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Trinity + 5: Life's Vicissitudes

8 July 2007
2 Kings 5:1-14, Luke 10:1-11, 16-20, Psalm 30 I will magnify thee, O Lord
Heaviness may endure for a night, but joy cometh in the morning. Psalm 30:5

Dorothy Parker had it about right:

Oh, life is a glorious cycle of song,
A medley of extemporanea;
And love is a thing that can never go wrong,
And I am Marie of Roumania

John Donne spoke of a heaven where:
there is no darkness nor dazzling, but one equal light, no noise nor silence but one equal music - a world, in other words, where there are no ups and downs, no vicissitudes. I am not quite sure whether I share his view of the perfect existence, but at any rate in this life it is a truism that we cannot experience real joy without the ability also to experience misery, as Goethe knew:

Who never ate his bread in sorrow,
Who never spent the darksome hours,
Weeping and watching for the morrow,
He knows you not, ye heavenly powers.

The Stars have not dealt me the worst they could do:
My pleasures are plenty, my troubles are two.
But oh, my two troubles they reave me of rest,
The brains in my head and the heart in my breast.
Oh grant me the ease that is granted so free,
The birthright of multitudes, give it to me,
That relish their victuals and rest on their bed,
With flint in the bosom and guts in the head.
A E Housman

Almost everyone knows what it is to have mood swings. There is a law of physics which says something like ' each action has an equal and opposite reaction', but Wordsworth put it more poetically:

As high as we have mounted in delight
In our dejection do we sink as low.
'Resolution and Independence'

Artists seem to need this wide range of emotions. Where would the Romantic poets have been without melancholy? Keats of course wrote an ode to it, in which he presents melancholy as a desirable experience which should be endured, rather than avoided, so as to emerge with renewed strength and understanding:

No, no, go not to Lethe, neither twist
Wolf's-bane, tight-rooted, for its poisonous wine;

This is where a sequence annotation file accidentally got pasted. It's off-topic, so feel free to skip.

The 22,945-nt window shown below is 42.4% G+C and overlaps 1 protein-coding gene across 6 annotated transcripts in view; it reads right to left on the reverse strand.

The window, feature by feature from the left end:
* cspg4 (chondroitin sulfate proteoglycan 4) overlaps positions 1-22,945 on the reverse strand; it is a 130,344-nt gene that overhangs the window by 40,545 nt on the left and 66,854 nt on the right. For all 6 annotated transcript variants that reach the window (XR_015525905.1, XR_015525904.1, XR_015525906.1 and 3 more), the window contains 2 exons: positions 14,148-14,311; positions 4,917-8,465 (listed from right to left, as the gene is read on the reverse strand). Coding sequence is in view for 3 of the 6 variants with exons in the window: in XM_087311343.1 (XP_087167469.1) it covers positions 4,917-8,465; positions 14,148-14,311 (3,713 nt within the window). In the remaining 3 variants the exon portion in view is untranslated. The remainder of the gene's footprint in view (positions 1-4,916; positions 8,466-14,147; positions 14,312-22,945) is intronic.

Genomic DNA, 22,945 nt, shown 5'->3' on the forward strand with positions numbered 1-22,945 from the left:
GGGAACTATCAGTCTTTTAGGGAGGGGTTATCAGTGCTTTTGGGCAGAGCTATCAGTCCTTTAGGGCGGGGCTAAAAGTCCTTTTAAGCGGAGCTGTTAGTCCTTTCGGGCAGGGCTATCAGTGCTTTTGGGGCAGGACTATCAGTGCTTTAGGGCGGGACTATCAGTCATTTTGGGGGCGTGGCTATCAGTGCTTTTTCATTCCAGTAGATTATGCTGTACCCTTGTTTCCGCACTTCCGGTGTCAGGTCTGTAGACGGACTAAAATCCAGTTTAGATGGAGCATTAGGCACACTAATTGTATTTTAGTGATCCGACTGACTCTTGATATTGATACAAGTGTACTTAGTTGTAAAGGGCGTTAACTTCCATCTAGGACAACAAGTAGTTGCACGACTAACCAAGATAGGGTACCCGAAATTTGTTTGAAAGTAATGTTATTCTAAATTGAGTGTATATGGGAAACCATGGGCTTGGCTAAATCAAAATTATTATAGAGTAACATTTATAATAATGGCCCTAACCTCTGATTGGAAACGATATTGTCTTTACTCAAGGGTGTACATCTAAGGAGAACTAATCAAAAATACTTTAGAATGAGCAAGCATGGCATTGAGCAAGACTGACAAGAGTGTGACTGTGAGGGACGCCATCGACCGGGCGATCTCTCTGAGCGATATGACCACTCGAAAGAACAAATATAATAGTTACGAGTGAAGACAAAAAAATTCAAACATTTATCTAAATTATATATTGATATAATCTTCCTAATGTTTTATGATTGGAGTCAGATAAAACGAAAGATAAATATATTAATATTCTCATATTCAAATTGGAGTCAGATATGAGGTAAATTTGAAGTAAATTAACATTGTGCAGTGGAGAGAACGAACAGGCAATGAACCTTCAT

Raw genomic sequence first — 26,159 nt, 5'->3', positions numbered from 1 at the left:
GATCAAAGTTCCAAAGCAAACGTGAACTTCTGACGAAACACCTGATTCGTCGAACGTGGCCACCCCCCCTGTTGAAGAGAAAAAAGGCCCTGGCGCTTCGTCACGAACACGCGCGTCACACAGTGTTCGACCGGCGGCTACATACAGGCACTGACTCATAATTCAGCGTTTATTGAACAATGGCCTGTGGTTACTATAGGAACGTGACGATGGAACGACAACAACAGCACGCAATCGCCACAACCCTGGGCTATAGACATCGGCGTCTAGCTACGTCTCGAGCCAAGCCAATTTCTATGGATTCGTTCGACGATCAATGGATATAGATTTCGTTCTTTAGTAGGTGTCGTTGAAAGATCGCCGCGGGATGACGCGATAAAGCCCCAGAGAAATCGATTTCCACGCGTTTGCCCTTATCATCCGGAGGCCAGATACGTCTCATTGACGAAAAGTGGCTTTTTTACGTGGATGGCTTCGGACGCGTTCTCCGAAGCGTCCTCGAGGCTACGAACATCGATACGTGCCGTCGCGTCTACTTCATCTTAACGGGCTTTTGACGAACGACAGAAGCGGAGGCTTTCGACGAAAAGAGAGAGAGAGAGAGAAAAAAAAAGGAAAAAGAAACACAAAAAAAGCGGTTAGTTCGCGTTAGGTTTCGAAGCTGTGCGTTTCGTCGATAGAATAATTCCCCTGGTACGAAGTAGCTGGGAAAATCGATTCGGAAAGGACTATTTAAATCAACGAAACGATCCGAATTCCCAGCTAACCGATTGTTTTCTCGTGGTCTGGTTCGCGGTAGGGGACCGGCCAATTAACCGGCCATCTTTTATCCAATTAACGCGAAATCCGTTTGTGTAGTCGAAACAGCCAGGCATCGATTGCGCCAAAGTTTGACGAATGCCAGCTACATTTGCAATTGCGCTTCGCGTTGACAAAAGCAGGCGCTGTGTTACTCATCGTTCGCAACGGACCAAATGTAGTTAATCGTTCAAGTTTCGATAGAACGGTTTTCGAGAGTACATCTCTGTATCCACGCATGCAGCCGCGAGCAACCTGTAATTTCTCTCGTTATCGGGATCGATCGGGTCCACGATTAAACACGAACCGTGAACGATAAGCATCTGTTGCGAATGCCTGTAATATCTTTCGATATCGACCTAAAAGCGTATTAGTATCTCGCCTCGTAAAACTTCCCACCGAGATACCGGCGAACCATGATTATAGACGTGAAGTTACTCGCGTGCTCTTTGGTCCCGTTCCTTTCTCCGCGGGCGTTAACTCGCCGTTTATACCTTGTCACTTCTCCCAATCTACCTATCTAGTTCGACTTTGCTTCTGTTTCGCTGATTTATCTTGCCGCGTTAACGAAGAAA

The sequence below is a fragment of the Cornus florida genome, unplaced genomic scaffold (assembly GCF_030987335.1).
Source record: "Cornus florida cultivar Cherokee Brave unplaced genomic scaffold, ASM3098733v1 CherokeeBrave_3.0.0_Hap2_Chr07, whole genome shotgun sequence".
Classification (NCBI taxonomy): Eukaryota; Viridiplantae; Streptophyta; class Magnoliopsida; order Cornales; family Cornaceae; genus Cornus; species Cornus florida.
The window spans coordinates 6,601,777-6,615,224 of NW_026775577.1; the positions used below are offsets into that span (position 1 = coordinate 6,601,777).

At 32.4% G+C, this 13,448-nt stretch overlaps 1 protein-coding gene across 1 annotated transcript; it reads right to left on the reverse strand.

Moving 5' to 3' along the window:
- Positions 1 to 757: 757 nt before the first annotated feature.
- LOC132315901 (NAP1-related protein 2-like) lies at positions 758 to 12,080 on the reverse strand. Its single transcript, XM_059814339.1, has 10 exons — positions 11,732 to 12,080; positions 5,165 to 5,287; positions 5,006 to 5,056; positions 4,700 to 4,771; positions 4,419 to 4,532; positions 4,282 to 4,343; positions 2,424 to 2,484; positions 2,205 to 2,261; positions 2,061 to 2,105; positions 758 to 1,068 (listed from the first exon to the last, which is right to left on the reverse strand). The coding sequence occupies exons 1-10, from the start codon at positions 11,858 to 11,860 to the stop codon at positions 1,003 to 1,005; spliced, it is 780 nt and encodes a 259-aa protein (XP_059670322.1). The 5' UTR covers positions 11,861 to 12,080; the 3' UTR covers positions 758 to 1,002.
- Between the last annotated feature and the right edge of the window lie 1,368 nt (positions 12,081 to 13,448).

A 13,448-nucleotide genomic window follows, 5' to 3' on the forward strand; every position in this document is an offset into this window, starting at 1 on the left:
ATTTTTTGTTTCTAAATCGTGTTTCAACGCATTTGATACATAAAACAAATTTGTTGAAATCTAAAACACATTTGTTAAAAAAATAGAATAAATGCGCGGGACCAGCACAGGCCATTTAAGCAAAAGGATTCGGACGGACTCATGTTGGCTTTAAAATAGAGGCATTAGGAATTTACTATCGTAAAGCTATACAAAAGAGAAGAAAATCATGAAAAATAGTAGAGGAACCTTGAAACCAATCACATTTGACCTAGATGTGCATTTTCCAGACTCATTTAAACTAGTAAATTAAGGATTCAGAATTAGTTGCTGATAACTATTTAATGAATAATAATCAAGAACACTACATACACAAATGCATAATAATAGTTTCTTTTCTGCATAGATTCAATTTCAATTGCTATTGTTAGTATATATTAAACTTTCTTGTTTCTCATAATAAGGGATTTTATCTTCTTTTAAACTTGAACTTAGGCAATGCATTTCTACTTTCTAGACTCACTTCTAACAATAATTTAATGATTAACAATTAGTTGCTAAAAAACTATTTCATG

Nor suffer thy pale forehead to be kiss'd
By nightshade, ruby grape of Proserpine;
Make not your rosary of yew-berries,
Nor let the beetle, nor the death-moth be
Your mournful Psyche, nor the downy owl
A partner in your sorrow's mysteries;
For shade to shade will come too drowsily,
And drown the wakeful anguish of the soul.
But when the melancholy fit shall fall
Sudden from heaven like a weeping cloud,
That fosters the droop-headed flowers all,
And hides the green hill in an April shroud;
Then glut thy sorrow on a morning rose,
Or on the rainbow of the salt sand-wave,
Or on the wealth of globéd peonies.

What we really need, to get through the vicissitudes of life from cradle to grave, is a very good friend. Such a good friend, in fact, that you would be hard put to find a mere mortal who could fit the bill. As Pascal put it:
The Stoics say, 'withdraw into yourself, that is where you will find peace'. And that is not true. Others say, 'go outside, look for happiness in some diversion'. And that is not true: we may fall sick. Happiness is neither outside nor inside us: it is in God, both outside and inside us.

Some people seem to think that it is up to God to find them, not for them to seek God. The character in Jules Feiffer's cartoon says:

I live inside a shell, that is inside a wall, that is inside a fort, that is inside a tunnel, that is under the sea, where I am safe from you. If you really loved me, you'd find me.

But God, not unreasonably, hopes we will make the first move:
Ask, and it shall be given you; seek, and ye shall find; knock, and it shall be opened unto you. Matthew 7:7

Tennyson was prepared to:

Be near me when my light is low:
When the blood creeps, and the nerves prick
And tingle, and the heart is sick,
And all the wheels of being slow.
Be near me when the sensuous frame
Is rack'd with pangs that conquer trust,
And Time a maniac, scattering dust,
And life, a Fury, slinging flame.
Be near me when my faith is dry,
And men the flies of latter spring,
That lay their eggs, and sting and sing,
And weave their petty cells and die.
Be near me when I fade away,
To point the term of human strife.
And on the low dark verge of life
The twilight of eternal day. 'In Memoriam'

And Wordsworth's conclusion at the end of 'Resolution and Independence'?:
God be my help and stay secure.

Almighty God, Father of all mercies and giver of all comfort, strengthen us, your children, so that we who are wearied by the changes and chances of this fleeting world may repose upon thy eternal changelessness. Amen.

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